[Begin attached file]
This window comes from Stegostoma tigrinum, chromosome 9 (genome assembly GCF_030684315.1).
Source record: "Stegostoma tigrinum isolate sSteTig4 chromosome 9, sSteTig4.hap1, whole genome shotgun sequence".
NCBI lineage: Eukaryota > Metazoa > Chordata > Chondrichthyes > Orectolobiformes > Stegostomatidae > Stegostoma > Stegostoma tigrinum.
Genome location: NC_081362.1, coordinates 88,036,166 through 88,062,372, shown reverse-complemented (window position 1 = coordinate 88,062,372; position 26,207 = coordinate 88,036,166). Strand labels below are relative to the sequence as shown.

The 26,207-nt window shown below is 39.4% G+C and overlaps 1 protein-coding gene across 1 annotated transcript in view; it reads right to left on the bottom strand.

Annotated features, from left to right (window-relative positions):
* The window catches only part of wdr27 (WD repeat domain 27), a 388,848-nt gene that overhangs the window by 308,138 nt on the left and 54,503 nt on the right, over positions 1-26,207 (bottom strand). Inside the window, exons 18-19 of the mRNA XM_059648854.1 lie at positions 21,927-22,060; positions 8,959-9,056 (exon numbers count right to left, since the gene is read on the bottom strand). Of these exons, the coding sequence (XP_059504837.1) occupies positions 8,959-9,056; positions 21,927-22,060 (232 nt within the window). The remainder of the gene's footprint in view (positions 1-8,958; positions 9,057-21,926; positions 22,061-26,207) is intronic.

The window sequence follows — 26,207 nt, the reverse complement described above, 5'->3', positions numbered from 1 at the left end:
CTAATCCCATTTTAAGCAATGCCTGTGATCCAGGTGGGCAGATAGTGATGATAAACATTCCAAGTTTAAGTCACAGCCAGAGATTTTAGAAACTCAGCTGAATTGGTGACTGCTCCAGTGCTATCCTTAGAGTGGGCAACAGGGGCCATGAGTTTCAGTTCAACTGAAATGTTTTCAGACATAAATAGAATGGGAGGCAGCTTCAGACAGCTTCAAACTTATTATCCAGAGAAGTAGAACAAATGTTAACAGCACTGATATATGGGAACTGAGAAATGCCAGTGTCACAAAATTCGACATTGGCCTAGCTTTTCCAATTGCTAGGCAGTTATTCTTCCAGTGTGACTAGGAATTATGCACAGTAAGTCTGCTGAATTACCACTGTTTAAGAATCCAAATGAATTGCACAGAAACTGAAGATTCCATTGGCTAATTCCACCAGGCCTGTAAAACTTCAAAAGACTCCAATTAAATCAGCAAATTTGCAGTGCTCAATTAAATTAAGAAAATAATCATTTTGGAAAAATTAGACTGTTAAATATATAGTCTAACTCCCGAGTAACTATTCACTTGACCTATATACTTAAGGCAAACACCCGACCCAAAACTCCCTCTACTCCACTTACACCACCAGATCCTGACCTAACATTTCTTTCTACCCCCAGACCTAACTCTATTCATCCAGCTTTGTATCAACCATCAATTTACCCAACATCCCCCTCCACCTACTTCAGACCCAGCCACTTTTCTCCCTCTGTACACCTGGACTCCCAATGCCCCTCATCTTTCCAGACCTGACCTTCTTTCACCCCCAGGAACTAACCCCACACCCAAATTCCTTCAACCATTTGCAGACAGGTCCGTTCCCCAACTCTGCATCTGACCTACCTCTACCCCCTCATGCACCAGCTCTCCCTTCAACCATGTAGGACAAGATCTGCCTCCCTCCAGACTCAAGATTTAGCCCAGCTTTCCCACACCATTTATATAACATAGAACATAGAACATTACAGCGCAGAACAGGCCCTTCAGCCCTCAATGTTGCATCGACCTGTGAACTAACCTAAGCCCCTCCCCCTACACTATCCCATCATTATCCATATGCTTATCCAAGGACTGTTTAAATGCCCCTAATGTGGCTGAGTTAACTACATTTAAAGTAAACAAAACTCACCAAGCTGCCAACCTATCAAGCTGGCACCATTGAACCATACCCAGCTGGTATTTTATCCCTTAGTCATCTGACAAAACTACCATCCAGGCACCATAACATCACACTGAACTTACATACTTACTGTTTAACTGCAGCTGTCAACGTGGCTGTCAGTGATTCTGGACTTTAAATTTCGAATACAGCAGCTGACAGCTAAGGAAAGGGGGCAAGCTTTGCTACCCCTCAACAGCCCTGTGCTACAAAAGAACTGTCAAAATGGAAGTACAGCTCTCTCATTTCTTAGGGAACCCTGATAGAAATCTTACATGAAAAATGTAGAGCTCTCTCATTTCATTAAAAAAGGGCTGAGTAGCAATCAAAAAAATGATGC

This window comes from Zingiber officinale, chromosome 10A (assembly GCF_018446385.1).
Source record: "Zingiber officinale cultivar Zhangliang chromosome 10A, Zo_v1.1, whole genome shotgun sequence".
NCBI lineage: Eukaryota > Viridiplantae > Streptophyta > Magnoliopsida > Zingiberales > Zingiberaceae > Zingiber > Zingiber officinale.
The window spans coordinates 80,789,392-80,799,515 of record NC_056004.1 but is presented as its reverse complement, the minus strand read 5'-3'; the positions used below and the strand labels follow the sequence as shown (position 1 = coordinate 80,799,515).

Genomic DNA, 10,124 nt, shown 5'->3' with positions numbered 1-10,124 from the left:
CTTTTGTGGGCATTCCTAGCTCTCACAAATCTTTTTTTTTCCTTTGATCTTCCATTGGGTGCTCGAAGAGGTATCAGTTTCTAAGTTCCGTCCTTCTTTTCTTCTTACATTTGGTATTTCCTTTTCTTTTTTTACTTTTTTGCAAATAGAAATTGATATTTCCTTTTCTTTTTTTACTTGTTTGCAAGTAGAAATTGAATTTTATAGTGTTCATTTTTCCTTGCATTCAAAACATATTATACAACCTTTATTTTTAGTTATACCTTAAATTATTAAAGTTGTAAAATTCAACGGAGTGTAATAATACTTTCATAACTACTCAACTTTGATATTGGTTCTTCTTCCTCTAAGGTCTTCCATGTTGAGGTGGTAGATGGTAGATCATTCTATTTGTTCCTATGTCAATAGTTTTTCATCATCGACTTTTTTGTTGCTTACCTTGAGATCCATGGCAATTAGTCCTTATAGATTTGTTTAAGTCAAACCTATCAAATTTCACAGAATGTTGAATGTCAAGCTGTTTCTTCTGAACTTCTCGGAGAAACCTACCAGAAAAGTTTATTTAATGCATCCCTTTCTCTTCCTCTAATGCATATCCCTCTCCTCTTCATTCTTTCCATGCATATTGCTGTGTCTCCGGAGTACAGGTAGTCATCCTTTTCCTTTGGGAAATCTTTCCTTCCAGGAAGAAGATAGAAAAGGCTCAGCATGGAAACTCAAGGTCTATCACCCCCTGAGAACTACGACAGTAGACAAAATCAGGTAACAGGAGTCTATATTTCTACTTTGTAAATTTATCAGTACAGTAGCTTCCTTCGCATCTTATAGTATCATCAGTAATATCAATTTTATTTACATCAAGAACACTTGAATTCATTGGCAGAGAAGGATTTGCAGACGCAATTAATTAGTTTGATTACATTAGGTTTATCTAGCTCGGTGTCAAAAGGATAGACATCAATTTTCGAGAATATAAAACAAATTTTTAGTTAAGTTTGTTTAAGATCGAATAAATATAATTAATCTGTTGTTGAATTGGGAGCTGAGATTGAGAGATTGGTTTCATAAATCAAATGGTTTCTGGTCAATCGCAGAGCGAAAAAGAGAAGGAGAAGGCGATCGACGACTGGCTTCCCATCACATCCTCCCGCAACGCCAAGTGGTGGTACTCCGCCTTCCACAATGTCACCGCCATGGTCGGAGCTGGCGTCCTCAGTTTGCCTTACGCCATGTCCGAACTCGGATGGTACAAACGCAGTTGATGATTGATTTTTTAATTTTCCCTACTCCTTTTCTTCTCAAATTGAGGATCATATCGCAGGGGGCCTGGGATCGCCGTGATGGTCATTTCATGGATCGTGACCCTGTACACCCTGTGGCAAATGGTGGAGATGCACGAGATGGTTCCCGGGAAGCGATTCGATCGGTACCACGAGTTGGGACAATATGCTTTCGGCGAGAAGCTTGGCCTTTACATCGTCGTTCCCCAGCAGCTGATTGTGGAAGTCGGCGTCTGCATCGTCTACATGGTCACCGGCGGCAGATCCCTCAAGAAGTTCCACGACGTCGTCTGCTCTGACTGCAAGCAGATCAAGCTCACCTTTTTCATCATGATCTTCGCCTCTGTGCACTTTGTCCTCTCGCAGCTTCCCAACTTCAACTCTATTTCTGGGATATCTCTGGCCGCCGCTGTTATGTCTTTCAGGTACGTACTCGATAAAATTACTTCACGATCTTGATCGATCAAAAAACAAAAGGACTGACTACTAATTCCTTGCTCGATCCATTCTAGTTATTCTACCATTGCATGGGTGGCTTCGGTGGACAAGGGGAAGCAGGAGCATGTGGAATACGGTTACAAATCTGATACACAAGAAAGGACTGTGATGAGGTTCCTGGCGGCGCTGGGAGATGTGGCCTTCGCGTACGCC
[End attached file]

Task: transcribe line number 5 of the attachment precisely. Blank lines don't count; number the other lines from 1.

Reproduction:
The 26,207-nt window shown below is 39.4% G+C and overlaps 1 protein-coding gene across 1 annotated transcript in view; it reads right to left on the bottom strand.